I’m in the process of convincing Daniel that it would be a great idea to take a bus trip through central America this summer, and I was looking at some blogs from expats for helpful travel tips. Then it occurred to me, hey, I’m and expat and could give helpful tips! So, first up, a topic that I’m pretty good at: Riding Buses: more then you ever wanted to know.
-Buses are a really cheap way to get around Belize, and they go everywhere the highway does. Don’t expect fancy air-conditioned models, you will be riding in an old school bus, which often still sports that little fold out stop sign. People sit 2 adults to a seat, and add as many kids as can squish.
-You can get on a bus at a bus station in town, or stop a bus as it goes down it’s route. Buses have boards in the front that display the end destination, but not the stops. So ask the driver if your town is on the route. For example, buses headed West out of Belize City will say “Benque” in the window. These buses will stop anywhere along the western highway when requested, and make longer stops in Belmopan and San Ignacio before the route ends in Benque.
-There are two types of bus, express or stop-stop buses. An express bus will not stop to pick up or drop off passengers along the route. This can be a huge difference—for example, the express bus from Benque to Belmopan takes about an hour. A regular bus can take anywhere from 1 ½ to 2 ½ hours. Express buses are usually identified by a sign in the front window.
- To board a bus from the side of the road, stand on the side where traffic is going the same direction you want to go. Watch for a bus in the distance. When you see a bus, start waving your arm at it. When it stops, jump on quickly and start moving down the aisle, but hang on tight cause it will start moving right away. If buses go by without stopping, don’t be discouraged- it might have been a private or express bus. One will come along eventually.
- If you have a huge huge backpacker backpack, be polite and get in through the back door so you don’t knock everyone on the way down the aisle. Or give it to the conductor and he will put it away for you.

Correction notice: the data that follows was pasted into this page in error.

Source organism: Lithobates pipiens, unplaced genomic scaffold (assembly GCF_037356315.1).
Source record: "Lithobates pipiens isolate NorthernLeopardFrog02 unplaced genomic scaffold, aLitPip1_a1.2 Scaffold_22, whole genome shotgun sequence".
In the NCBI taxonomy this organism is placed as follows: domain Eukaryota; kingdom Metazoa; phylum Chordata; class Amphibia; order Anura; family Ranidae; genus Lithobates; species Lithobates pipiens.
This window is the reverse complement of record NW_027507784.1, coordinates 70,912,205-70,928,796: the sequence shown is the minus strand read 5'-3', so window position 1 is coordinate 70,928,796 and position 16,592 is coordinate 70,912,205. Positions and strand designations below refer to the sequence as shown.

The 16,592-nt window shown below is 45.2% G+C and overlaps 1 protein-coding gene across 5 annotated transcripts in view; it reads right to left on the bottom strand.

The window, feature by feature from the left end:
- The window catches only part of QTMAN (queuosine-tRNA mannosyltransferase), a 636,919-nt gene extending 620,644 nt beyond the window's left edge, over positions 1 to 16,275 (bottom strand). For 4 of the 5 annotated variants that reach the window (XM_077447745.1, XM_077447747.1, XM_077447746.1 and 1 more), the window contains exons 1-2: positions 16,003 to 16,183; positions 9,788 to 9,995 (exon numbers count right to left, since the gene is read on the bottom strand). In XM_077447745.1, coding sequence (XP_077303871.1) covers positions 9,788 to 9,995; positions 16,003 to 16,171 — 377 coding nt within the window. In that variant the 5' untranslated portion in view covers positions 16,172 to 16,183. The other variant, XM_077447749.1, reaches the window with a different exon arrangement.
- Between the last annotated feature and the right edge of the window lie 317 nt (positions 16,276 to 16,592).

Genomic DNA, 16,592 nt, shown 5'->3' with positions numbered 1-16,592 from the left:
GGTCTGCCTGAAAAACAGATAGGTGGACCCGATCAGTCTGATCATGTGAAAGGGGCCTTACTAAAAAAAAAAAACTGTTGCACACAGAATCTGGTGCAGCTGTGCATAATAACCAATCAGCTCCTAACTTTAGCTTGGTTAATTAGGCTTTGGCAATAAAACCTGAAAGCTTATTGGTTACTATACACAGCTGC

- You get your ticket AFTER you get on the bus. The conductor will come down the aisle collecting the money. Tell him where you are going and he will tell you the price (try to have small bills, less then $20US). You may not get an actual ticket but the conductor will remember you.
- Guess what? Paying DOES NOT guarantee you a seat! Sometimes you will have to stand in the aisle. Sometimes the aisle will be so jammed packed with people that you can’t even move, which is good cause when the bus stops fast you won’t fly too far. If you are standing, hold on to the seat. Don’t try to be all suave and think you can just balance. This is how you end up in people’s laps. I may know this from experience.
- Ok, stopping. This is where it gets complicated. If you need to stop along the road (instead of at a station where the bus normally stops) you have to signal this somehow to the conductor and driver. This means you yell, whistle, or pound the roof of the bus loud enough to be heard by the driver. Or you can wimp out like me and always sit near the front of the bus, and then politely ask the driver to stop. Wait till the bus actually stops before you stand up though, you don’t want to go hurtling through the windshield.
-That's all! I might continue these posts if I'm bored some day... I could do "catching a taxi" and "grocery shopping in the third world." I'm quite the expert. Any requests?